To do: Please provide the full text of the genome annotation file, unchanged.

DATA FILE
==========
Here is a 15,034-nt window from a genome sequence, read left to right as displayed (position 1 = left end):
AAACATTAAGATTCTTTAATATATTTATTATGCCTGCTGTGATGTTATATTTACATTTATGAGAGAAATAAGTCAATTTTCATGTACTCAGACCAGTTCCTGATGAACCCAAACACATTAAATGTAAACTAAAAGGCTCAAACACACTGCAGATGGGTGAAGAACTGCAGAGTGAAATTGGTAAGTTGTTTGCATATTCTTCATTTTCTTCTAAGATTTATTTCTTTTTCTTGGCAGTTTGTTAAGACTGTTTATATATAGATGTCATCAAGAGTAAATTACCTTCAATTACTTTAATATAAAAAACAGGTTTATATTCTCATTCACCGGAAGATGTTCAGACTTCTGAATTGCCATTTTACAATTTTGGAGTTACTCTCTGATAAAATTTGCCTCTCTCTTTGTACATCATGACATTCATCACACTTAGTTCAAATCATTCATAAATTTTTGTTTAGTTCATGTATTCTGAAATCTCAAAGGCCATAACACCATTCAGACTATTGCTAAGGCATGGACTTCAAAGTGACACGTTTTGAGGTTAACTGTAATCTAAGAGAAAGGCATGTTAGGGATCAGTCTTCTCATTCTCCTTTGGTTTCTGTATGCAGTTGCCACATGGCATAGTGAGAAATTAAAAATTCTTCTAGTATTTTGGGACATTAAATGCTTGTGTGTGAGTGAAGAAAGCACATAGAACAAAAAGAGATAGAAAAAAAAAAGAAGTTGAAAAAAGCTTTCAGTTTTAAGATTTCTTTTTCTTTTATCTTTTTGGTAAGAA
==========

Here is a 15,034-nt window from a genome sequence, read left to right as displayed (position 1 = left end):
AAACATTAAGATTCTTTAATATATTTATTATGCCTGCTGTGATGTTATATTTACATTTATGAGAGAAATAAGTCAATTTTCATGTACTCAGACCAGTTCCTGATGAACCCAAACACATTAAATGTAAACTAAAAGGCTCAAACACACTGCAGATGGGTGAAGAACTGCAGAGTGAAATTGGTAAGTTGTTTGCATATTCTTCATTTTCTTCTAAGATTTATTTCTTTTTCTTGGCAGTTTGTTAAGACTGTTTATATATAGATGTCATCAAGAGTAAATTACCTTCAATTACTTTAATATAAAAAACAGGTTTATATTCTCATTCACCGGAAGATGTTCAGACTTCTGAATTGCCATTTTACAATTTTGGAGTTACTCTCTGATAAAATTTGCCTCTCTCTTTGTACATCATGACATTCATCACACTTAGTTCAAATCATTCATAAATTTTTGTTTAGTTCATGTATTCTGAAATCTCAAAGGCCATAACACCATTCAGACTATTGCTAAGGCATGGACTTCAAAGTGACACGTTTTGAGGTTAACTGTAATCTAAGAGAAAGGCATGTTAGGGATCAGTCTTCTCATTCTCCTTTGGTTTCTGTATGCAGTTGCCACATGGCATAGTGAGAAATTAAAAATTCTTCTAGTATTTTGGGACATTAAATGCTTGTGTGTGAGTGAAGAAAGCACATAGAACAAAAAGAGATAGAAAAAAAAAAGAAGTTGAAAAAAGCTTTCAGTTTTAAGATTTCTTTTTCTTTTATCTTTTTGGTAAGAA